Green Alternatives to Wood Flooring

Considering wood flooring for your next remodeling project but you want an environmentally conscious alternative? Why not consider reclaimed wood, bamboo, or cork flooring?

No matter which flooring product you choose, you want to look for the following green qualifications:

  1. You want a product with low or no VOCs. VOC stands for “Volatile Organic Compounds” and you can think of these as the byproducts that off-gas vapor into the air after installation like, for instance, new carpet smell.
  2. You want a product that is rapidly renewable or sustainable. This means the product must either be able to regenerate itself in less than 10 years time or it is harvested in a way that the rate at which it is harvested will never exceed the rate at which it can replenish itself.
  3. You want a product that doesn’t compromise durability or longevity. In other words, you want it to last.

Traditional wood flooring options that are also sustainable include reclaimed wood from demolition sites (wood that would otherwise be put into landfills), plantation grown wood flooring, and salvaged wood flooring from old barns & buildings. All of these “traditional” wood products are environmentally conscious because they recycle products that would otherwise be thrown out.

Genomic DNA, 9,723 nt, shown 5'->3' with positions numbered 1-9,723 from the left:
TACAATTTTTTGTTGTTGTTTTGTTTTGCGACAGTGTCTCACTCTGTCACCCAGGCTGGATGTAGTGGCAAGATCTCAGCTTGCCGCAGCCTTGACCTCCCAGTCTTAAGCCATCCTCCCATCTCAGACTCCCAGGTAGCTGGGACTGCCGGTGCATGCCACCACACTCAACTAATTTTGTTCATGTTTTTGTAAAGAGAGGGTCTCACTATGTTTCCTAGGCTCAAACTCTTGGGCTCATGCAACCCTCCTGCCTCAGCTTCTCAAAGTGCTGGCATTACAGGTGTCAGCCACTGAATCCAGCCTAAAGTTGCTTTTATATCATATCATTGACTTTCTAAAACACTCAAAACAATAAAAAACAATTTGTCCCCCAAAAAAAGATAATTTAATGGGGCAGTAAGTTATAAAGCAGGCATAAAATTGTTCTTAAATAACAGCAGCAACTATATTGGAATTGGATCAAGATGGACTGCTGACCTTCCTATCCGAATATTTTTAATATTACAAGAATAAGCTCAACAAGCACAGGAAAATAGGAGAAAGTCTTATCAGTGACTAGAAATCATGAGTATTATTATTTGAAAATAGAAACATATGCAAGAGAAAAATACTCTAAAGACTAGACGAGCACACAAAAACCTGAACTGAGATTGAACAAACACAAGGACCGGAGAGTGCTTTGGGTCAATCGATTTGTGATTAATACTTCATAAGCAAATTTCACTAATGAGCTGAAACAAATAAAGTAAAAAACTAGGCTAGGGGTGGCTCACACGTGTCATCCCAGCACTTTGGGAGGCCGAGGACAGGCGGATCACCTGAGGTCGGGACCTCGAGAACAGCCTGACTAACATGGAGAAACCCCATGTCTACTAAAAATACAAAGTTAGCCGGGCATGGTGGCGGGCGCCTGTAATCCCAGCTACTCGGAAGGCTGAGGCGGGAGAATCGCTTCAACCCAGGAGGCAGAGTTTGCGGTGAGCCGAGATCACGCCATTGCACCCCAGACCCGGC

Bamboo flooring is another sustainable wood product that is harder than oak and more dimensionally stable than maple. Due to these properties, bamboo is quickly becoming a popular choice by builders and homeowners alike. Bamboo grasses are harvested every 6 years, over and over from the same plant. It comes in horizontal grain for a more contemporary look and stranded for the more traditionally minded.

Cork flooring begins its life as bark from cork oak trees primarily grown in the Mediterranean. It can be harvested over and over, as the cork bark grows back after each harvesting. Cork is very durable and easy to maintain. It contains no VOCs, is noise absorbent, rot resistant, and can act as an insulator from cold concrete subfloors. A protective sealer is applied after installation just as you would do for wood floors.

So if you’re in the market for new wood floors, consider using a greener alternative that will still give you the warmth and durability of traditional wood flooring, but won’t hurt the earth in the process.